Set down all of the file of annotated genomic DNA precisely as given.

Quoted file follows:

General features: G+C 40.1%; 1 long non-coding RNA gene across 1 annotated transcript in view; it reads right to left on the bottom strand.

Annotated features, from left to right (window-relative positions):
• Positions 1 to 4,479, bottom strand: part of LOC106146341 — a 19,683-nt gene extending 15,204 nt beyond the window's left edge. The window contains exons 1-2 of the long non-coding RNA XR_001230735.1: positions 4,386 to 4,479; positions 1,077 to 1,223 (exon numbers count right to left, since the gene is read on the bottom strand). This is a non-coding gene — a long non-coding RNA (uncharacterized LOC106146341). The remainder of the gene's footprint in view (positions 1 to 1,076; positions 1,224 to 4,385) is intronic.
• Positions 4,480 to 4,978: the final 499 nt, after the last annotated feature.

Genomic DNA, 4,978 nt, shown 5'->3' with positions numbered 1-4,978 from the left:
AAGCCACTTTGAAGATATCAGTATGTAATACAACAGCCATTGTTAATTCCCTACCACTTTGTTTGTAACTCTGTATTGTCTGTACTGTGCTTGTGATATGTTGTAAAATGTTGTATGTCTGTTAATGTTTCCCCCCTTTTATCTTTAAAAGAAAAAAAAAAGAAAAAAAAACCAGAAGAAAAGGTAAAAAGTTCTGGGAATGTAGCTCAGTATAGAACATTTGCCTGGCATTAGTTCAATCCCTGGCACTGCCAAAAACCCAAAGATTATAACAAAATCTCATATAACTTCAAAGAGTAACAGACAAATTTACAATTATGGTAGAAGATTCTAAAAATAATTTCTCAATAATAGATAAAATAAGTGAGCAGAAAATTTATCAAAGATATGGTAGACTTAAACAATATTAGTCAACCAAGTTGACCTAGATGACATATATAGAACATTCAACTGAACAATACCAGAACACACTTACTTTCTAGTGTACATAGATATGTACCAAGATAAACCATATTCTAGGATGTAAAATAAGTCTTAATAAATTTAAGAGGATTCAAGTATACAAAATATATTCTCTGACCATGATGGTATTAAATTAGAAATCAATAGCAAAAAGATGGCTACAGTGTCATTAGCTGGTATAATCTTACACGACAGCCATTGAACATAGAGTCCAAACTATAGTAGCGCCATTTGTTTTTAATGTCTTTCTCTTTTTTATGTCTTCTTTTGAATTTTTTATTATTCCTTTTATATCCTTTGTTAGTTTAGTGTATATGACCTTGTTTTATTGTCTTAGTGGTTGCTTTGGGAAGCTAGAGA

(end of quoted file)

General features: G+C 40.1%; 1 long non-coding RNA gene across 1 annotated transcript in view; it reads right to left on the bottom strand.

Annotated features, from left to right (window-relative positions):
• Positions 1 to 4,479, bottom strand: part of LOC106146341 — a 19,683-nt gene extending 15,204 nt beyond the window's left edge. The window contains exons 1-2 of the long non-coding RNA XR_001230735.1: positions 4,386 to 4,479; positions 1,077 to 1,223 (exon numbers count right to left, since the gene is read on the bottom strand). This is a non-coding gene — a long non-coding RNA (uncharacterized LOC106146341). The remainder of the gene's footprint in view (positions 1 to 1,076; positions 1,224 to 4,385) is intronic.
• Positions 4,480 to 4,978: the final 499 nt, after the last annotated feature.

Genomic DNA, 4,978 nt, shown 5'->3' with positions numbered 1-4,978 from the left:
AAGCCACTTTGAAGATATCAGTATGTAATACAACAGCCATTGTTAATTCCCTACCACTTTGTTTGTAACTCTGTATTGTCTGTACTGTGCTTGTGATATGTTGTAAAATGTTGTATGTCTGTTAATGTTTCCCCCCTTTTATCTTTAAAAGAAAAAAAAAAGAAAAAAAAACCAGAAGAAAAGGTAAAAAGTTCTGGGAATGTAGCTCAGTATAGAACATTTGCCTGGCATTAGTTCAATCCCTGGCACTGCCAAAAACCCAAAGATTATAACAAAATCTCATATAACTTCAAAGAGTAACAGACAAATTTACAATTATGGTAGAAGATTCTAAAAATAATTTCTCAATAATAGATAAAATAAGTGAGCAGAAAATTTATCAAAGATATGGTAGACTTAAACAATATTAGTCAACCAAGTTGACCTAGATGACATATATAGAACATTCAACTGAACAATACCAGAACACACTTACTTTCTAGTGTACATAGATATGTACCAAGATAAACCATATTCTAGGATGTAAAATAAGTCTTAATAAATTTAAGAGGATTCAAGTATACAAAATATATTCTCTGACCATGATGGTATTAAATTAGAAATCAATAGCAAAAAGATGGCTACAGTGTCATTAGCTGGTATAATCTTACACGACAGCCATTGAACATAGAGTCCAAACTATAGTAGCGCCATTTGTTTTTAATGTCTTTCTCTTTTTTATGTCTTCTTTTGAATTTTTTATTATTCCTTTTATATCCTTTGTTAGTTTAGTGTATATGACCTTGTTTTATTGTCTTAGTGGTTGCTTTGGGAAGCTAGAGA